Army readies hospitals for New York City and Seattle while creating ‘safety bubble’ for soldiers

Friday, March 27, 2020
By Paul Martin

by Abraham Mahshie
March 27, 2020

Army hospitals will arrive at New York City on Friday and will operate at the Javits Center Monday, the Army said in a Pentagon press conference on Thursday that also focused on protecting the force from further COVID-19 infections.

Army hospital resources from Fort Campbell in Kentucky and Fort Hood in Texas, 284 total beds, will be deployed to New York City. Fort Carson in Colorado will deploy 248 beds to Seattle.

Meanwhile, with 100 COVID-19 cases among active-duty troops, the Army took serious preventive measures to protect its force.

“It’s a tenuous balance,” said Army Secretary Ryan D. McCarthy. “Being ready and being able to perform our current missions to support national objectives — but it’s also of stemming the threat.”

“I am absolutely concerned that as the trends increase in the United States Army that it’s going to impact not just our citizens but our soldiers,” said Army Surgeon General Lieut. Gen. Raymond Dingle, who was also part of the press conference. “We have to limit the exposure.”

Dingle spoke of the “discipline of social and physical distancing,” and Army chief of staff Gen. James C. McConville said that immediate response forces have been elevated to Health Protection Condition Delta, the highest level.

“We still have a combat mission to protect the nation. We’ve still got to keep the force ready,” he said. “We cannot shut the Army.”

McConville said the measures were meant to create a “safety bubble” around soldiers, much as Maj. Gen. Roger Cloutier did to protect his forces in Italy and Gen. Robert Abrams did to protect his forces in South Korea, both countries hit hard by the COVID-19 outbreak, to halt the virus’s spread on U.S. military installations.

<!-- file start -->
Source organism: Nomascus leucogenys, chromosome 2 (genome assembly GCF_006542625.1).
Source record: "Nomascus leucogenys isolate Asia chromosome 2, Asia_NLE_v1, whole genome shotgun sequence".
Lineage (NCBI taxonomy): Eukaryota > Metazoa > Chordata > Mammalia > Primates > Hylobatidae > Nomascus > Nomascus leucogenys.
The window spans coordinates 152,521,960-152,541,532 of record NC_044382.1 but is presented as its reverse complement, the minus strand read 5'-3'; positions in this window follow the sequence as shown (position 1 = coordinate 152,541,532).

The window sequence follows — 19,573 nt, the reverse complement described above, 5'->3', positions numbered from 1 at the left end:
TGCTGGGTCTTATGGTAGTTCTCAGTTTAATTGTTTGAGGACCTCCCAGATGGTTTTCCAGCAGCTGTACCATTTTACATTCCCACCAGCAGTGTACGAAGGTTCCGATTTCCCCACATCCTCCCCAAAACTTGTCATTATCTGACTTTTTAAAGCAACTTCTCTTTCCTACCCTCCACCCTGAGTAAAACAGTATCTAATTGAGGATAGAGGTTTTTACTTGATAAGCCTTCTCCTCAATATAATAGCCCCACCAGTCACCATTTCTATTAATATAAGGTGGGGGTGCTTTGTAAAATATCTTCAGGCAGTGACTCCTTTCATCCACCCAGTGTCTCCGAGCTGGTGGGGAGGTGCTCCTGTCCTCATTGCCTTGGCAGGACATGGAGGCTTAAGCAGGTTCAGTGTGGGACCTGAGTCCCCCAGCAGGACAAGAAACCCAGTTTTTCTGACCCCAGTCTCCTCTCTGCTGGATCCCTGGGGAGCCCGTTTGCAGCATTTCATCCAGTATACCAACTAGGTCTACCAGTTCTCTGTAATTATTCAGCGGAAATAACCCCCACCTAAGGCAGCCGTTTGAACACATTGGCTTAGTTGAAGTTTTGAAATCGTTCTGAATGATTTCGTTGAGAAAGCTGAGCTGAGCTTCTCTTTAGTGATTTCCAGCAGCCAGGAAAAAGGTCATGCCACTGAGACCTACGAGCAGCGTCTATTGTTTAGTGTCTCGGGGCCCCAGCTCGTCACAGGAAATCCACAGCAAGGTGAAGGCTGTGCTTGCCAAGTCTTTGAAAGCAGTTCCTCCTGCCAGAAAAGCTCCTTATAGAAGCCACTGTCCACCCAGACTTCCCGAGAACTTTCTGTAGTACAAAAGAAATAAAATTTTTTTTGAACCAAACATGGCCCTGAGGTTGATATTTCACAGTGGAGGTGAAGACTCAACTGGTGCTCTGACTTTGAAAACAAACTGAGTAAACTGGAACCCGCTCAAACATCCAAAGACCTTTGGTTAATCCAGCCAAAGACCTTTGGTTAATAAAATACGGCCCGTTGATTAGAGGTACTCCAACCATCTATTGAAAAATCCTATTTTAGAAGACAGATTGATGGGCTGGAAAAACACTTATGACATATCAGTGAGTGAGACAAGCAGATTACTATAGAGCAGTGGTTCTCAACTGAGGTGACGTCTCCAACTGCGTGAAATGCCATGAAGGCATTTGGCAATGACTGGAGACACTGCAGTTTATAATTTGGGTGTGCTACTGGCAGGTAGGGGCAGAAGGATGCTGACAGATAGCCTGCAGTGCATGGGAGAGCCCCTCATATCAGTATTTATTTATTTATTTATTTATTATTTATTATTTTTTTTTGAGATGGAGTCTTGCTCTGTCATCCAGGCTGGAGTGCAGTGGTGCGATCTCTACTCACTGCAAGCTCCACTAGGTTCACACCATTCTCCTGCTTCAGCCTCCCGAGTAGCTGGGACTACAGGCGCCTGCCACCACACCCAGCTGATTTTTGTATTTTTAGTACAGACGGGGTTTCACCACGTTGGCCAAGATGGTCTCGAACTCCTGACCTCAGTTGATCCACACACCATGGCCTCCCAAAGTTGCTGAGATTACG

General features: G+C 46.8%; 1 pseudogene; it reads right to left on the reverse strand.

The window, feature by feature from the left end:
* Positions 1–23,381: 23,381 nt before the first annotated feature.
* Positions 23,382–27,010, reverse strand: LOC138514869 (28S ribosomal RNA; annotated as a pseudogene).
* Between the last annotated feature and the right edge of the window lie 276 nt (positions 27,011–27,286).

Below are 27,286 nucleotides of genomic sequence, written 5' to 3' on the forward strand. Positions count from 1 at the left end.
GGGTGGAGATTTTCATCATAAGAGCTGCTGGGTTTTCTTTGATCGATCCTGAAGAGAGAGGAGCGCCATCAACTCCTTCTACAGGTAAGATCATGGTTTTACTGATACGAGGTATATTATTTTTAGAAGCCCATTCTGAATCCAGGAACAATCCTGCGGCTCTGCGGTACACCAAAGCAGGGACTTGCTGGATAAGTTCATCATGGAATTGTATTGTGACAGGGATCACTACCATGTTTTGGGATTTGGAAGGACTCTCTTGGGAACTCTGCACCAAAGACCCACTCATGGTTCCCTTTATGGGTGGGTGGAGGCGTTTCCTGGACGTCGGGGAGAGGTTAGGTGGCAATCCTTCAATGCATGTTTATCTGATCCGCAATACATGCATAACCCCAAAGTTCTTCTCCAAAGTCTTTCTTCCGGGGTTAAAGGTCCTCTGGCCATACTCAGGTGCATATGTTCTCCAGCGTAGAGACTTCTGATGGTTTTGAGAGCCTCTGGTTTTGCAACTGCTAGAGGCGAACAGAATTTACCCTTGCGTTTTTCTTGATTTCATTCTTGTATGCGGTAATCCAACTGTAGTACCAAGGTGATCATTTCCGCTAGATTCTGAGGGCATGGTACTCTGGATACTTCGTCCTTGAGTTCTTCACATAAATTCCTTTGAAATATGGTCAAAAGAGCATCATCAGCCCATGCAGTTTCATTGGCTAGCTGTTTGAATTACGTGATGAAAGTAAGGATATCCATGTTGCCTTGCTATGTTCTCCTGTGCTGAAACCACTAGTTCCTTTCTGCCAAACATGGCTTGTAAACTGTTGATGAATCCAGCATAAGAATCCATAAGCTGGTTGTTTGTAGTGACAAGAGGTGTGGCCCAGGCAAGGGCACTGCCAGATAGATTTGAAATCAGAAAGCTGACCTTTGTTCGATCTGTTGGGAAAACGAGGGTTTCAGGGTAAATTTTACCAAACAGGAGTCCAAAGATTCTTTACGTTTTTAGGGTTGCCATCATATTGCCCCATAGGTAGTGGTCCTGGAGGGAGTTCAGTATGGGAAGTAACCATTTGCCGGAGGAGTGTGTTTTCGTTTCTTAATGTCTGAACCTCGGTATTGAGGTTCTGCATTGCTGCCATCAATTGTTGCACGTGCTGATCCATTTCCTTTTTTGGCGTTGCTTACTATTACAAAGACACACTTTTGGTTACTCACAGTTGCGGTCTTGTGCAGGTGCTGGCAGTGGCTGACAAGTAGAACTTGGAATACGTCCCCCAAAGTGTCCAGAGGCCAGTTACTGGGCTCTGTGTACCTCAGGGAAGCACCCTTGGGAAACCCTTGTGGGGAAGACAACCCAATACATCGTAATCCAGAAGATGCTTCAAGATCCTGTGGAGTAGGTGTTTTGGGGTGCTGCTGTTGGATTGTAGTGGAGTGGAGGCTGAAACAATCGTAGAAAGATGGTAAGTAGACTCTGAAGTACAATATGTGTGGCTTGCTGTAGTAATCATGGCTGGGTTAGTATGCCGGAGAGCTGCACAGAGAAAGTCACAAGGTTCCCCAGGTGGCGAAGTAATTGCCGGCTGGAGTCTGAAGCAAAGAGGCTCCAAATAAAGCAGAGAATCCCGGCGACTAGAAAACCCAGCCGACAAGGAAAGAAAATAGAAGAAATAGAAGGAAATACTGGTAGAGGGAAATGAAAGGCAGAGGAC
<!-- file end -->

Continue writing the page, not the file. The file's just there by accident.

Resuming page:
“You create safety bubbles, and you make sure that all the people inside the bubble do not have the virus,” he said.

Measures such as reducing access points, conducting screenings, taking temperatures, canceling meetings, and postponing outside exercises and formations are now being adopted Army-wide.

McConville said there is no pattern to the Army’s virus infections.

“We have not seen clusters yet,” he said. The Army surgeon general said more than 500 soldiers have been tested and that the Army has 13,000 test kits on hand, sufficient for current needs.

McConville also said there has been a call to retired officers, noncommissioned officers, and soldiers with medical experience to volunteer, and the response has been “very, very positive” without disclosing numbers.

To date, more than 10,000 members of the National Guard are deployed in all 54 states, territories and Washington, D.C., to assist with COVID-19 response tasks, including distributing food and personal protective equipment, supporting testing facilities, transporting medical personnel, and cleaning and disinfecting areas potentially contaminated by the virus.

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